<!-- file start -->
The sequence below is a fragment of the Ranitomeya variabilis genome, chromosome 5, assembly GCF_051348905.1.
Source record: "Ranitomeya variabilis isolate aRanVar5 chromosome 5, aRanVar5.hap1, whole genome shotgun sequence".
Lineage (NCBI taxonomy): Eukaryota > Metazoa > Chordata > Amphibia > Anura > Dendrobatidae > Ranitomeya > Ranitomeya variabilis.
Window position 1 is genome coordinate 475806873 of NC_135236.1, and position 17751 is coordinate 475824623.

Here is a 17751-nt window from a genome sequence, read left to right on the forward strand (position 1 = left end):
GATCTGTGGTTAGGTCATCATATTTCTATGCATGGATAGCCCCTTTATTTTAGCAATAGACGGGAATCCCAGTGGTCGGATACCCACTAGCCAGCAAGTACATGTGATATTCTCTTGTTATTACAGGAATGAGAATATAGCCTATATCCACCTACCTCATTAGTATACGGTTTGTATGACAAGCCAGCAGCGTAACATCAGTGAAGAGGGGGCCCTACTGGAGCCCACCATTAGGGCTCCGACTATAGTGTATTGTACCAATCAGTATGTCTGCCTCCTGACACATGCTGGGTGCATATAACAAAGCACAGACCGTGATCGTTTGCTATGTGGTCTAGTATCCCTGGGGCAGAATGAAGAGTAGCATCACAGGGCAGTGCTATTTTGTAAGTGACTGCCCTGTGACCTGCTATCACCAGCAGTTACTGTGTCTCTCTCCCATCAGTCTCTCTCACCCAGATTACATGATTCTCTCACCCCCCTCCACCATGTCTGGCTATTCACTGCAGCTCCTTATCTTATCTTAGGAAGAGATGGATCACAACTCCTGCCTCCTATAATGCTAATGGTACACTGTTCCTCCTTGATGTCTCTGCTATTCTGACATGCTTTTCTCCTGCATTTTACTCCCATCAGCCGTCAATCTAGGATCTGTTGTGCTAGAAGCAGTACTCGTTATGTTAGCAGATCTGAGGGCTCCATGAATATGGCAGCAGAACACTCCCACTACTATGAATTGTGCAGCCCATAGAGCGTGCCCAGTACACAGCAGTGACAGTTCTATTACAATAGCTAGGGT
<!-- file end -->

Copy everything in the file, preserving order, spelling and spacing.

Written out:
The sequence below is a fragment of the Ranitomeya variabilis genome, chromosome 5, assembly GCF_051348905.1.
Source record: "Ranitomeya variabilis isolate aRanVar5 chromosome 5, aRanVar5.hap1, whole genome shotgun sequence".
Lineage (NCBI taxonomy): Eukaryota > Metazoa > Chordata > Amphibia > Anura > Dendrobatidae > Ranitomeya > Ranitomeya variabilis.
Window position 1 is genome coordinate 475806873 of NC_135236.1, and position 17751 is coordinate 475824623.

Here is a 17751-nt window from a genome sequence, read left to right on the forward strand (position 1 = left end):
GATCTGTGGTTAGGTCATCATATTTCTATGCATGGATAGCCCCTTTATTTTAGCAATAGACGGGAATCCCAGTGGTCGGATACCCACTAGCCAGCAAGTACATGTGATATTCTCTTGTTATTACAGGAATGAGAATATAGCCTATATCCACCTACCTCATTAGTATACGGTTTGTATGACAAGCCAGCAGCGTAACATCAGTGAAGAGGGGGCCCTACTGGAGCCCACCATTAGGGCTCCGACTATAGTGTATTGTACCAATCAGTATGTCTGCCTCCTGACACATGCTGGGTGCATATAACAAAGCACAGACCGTGATCGTTTGCTATGTGGTCTAGTATCCCTGGGGCAGAATGAAGAGTAGCATCACAGGGCAGTGCTATTTTGTAAGTGACTGCCCTGTGACCTGCTATCACCAGCAGTTACTGTGTCTCTCTCCCATCAGTCTCTCTCACCCAGATTACATGATTCTCTCACCCCCCTCCACCATGTCTGGCTATTCACTGCAGCTCCTTATCTTATCTTAGGAAGAGATGGATCACAACTCCTGCCTCCTATAATGCTAATGGTACACTGTTCCTCCTTGATGTCTCTGCTATTCTGACATGCTTTTCTCCTGCATTTTACTCCCATCAGCCGTCAATCTAGGATCTGTTGTGCTAGAAGCAGTACTCGTTATGTTAGCAGATCTGAGGGCTCCATGAATATGGCAGCAGAACACTCCCACTACTATGAATTGTGCAGCCCATAGAGCGTGCCCAGTACACAGCAGTGACAGTTCTATTACAATAGCTAGGGT